Faith

The Peculiar Household of God, Father Son and Holy Spirit

This reflection is a riff on Ephesians 1:1-14, and is the first post in a series of blog posts whose introduction  can be found here

Ephesians shows us what has been revealed about God’s will. Paul is an apostle within this will of God.  God’s will is that we are in Jesus Christ, joined with God, Father, Son and Holy Spirit. The nature of these relationships is part of the revelation of God’s will. Ephesians conceives of these relations through the analogy of the household.

God is addressed as our Father in the opening verses of Ephesians, yet this “fatherhood” isn’t generic nor due to our being created by God (God as creator at this moment isn’t in view) Rather the Father is father due to the Father’s relationship to the Lord Jesus Christ.  God the Father (our Father) is father of the Lord Jesus Christ.  it is through our relationship to Jesus Christ the Son, that God the Father is our father.

The relation that  is “natural” in God, between Father and Son with the Holy Spirit is in terms of the Father’s relationship to humanity is God’s choice and desire for us.  This is God’s will that we are joined with the Son and thus are, by the Father’s choice, adopted Sons.  Sons here means both those united with and in Jesus Christ, and heirs of the household of God.  We as adopted have an inheritance through the Holy Spirit who is the guarantee of this relationship we have in and through the Son, Jesus Christ.

We may find this masculine language troubling.  We may find ourselves reifying the masculinity of this language and even attributing such reification to the author of Ephesians. Yet , “Paul” makes use of the  household, which in the culture of the time, was always a household of a father whose heir would be the son of the father.  However, we should see (and I think are intended to see) that this household and paternity of God are strange and peculiar.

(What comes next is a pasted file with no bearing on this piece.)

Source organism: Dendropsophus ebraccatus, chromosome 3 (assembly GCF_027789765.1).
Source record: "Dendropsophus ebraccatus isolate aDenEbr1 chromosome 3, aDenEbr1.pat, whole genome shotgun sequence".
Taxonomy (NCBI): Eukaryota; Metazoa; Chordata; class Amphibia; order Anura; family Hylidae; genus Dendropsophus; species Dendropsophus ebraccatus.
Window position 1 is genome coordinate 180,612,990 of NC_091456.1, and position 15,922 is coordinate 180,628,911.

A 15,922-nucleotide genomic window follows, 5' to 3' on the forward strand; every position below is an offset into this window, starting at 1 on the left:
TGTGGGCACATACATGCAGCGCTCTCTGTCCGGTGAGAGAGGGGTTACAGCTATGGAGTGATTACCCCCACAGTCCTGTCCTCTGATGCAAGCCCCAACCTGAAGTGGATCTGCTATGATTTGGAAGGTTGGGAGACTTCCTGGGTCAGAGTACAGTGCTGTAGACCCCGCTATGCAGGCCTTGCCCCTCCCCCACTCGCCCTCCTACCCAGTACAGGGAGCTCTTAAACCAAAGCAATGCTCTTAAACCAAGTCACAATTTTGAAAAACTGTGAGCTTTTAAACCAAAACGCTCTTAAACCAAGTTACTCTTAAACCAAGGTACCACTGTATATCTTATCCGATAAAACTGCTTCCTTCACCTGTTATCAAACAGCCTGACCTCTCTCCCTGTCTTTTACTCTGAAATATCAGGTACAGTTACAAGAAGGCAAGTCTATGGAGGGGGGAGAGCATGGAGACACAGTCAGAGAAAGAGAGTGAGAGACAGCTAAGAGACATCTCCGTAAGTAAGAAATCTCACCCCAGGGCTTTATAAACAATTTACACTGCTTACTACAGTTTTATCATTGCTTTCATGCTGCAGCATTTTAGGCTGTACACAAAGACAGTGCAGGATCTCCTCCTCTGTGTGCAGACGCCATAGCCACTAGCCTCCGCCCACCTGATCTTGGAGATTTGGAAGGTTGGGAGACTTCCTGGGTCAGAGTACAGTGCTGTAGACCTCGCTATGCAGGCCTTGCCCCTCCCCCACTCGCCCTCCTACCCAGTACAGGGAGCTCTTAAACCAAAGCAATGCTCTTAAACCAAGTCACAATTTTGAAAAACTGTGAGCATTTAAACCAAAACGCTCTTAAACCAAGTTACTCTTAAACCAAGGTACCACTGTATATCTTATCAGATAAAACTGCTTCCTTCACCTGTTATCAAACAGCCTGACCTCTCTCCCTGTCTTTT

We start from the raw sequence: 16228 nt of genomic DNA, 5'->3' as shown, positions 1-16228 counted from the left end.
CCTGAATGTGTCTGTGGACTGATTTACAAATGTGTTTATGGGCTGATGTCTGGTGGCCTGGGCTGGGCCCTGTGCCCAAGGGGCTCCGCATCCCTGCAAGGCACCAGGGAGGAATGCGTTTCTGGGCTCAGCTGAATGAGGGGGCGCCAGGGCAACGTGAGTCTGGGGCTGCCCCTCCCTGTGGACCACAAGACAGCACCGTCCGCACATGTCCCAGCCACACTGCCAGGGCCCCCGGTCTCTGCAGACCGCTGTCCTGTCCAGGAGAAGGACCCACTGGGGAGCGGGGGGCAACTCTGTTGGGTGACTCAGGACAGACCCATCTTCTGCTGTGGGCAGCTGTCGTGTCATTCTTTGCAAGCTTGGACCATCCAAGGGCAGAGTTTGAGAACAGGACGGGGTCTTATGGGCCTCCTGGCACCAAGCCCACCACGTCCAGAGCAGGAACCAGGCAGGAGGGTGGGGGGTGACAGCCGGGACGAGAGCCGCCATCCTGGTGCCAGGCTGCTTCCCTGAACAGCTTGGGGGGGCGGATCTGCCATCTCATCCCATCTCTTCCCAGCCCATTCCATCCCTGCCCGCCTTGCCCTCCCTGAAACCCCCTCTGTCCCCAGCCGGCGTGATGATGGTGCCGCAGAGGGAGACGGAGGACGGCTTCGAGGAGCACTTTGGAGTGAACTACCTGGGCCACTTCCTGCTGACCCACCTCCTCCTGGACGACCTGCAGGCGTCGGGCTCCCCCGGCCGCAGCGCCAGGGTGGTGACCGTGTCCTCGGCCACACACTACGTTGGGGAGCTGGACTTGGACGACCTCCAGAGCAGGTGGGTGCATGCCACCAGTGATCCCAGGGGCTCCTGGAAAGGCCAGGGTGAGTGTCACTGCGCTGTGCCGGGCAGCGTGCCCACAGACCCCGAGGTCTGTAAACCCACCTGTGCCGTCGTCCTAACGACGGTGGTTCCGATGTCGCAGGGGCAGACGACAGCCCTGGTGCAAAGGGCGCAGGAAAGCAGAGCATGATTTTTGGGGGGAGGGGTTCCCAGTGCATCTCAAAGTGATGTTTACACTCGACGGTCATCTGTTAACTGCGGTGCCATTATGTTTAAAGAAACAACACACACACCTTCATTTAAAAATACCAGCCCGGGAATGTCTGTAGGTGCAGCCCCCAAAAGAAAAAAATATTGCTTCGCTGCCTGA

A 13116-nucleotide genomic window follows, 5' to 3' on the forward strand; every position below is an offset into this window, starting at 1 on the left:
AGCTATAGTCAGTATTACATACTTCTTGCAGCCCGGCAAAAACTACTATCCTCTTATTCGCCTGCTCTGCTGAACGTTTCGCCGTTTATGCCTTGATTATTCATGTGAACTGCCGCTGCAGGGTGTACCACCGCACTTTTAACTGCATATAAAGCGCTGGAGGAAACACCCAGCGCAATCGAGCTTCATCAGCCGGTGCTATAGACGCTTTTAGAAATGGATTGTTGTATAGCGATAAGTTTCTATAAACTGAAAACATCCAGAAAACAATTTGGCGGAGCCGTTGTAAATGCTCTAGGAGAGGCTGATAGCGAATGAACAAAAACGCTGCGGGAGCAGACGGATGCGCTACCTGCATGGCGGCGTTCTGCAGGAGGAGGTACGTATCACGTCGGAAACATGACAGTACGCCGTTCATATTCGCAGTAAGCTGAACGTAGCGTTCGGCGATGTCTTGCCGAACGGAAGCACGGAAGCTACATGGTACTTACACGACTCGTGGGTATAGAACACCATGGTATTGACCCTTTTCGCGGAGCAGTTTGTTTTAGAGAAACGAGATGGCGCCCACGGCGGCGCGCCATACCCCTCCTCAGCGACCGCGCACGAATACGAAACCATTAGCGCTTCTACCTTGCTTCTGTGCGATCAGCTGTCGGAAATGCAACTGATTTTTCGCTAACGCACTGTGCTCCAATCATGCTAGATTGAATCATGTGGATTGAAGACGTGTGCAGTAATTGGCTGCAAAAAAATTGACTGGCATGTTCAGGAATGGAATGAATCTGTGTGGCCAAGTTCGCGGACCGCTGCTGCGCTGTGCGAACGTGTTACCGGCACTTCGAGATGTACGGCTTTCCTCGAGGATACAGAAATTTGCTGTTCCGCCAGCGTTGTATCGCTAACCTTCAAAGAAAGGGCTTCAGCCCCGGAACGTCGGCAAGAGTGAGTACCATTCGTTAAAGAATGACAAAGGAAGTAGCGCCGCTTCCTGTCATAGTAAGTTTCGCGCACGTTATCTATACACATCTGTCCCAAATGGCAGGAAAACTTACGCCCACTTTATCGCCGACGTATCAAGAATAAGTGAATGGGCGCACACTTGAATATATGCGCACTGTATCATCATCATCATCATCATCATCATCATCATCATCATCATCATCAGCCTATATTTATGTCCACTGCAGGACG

The peculiarity is that we don’t have only one son.  Adoption for the sake of gaining an heir would have been somewhat commonplace for the time and culture, but the Father’s household doesn’t have only one heir.  All in the household are heirs, sons. We are brought into this peculiar household of God, Father Son and Holy Spirit as sons, being joined to and with the Son.  We are guaranteed this position as sons through and in the Holy Spirit, which seals the inheritance and is through whom we have as the guarantee that we are heirs who will inherit.

But this peculiarity doesn’t end in this multiplicity of heirs and sons (whether male or female, Jew or Greek, bond or free, to remember for a moment Galatians).  It continues as it up ends ‘natural” process of inheritance.  IN the household of God the Father, inheritance comes through the actions of a living father, not a dead father.  And also the adoption comes through the Son (anticipating what is about to be said later on in Ephesians), specifically through the death of the Son and his coming to life again.  It is the passion of Christ  is the means of our adoption as sons.

We are brought into the Household of God, Father Son and Holy Spirit, by God’s willing our identification with Christ which is our adoption as Sons through receiving the Holy Spirit who seals us as wills, and is who is given to us as the guarantee of our inheritance as adopted sons.  This all may seem to masculine, do women become men in this view? (some in the history of Christianity have come to this conclusion?) We shouldn’t cling to tightly to this identity as sons, for we will find that gender and roles that are played can be a bit fluid in this household.

For the moment, we should see here that the Household of God is about an economy of relationships, that in part can be spoken of in terms of the Relationship of God the Father with God the Son, and we speak of God as our Father because through the Holy Spirit we are joined to Jesus Christ the Son and in that union with Christ we are adopted and made sons, that is heirs.  Yet we inherit, not through the death of the Father but but the Fathers being ever living and our life. And even more peculiar our adoption is made possible by the death and subsequent exaltation of the Son.  Oddly enough in the household of God we inherit only through the ongoing life of the Father, yet we are adopted as sons through the death of the Son.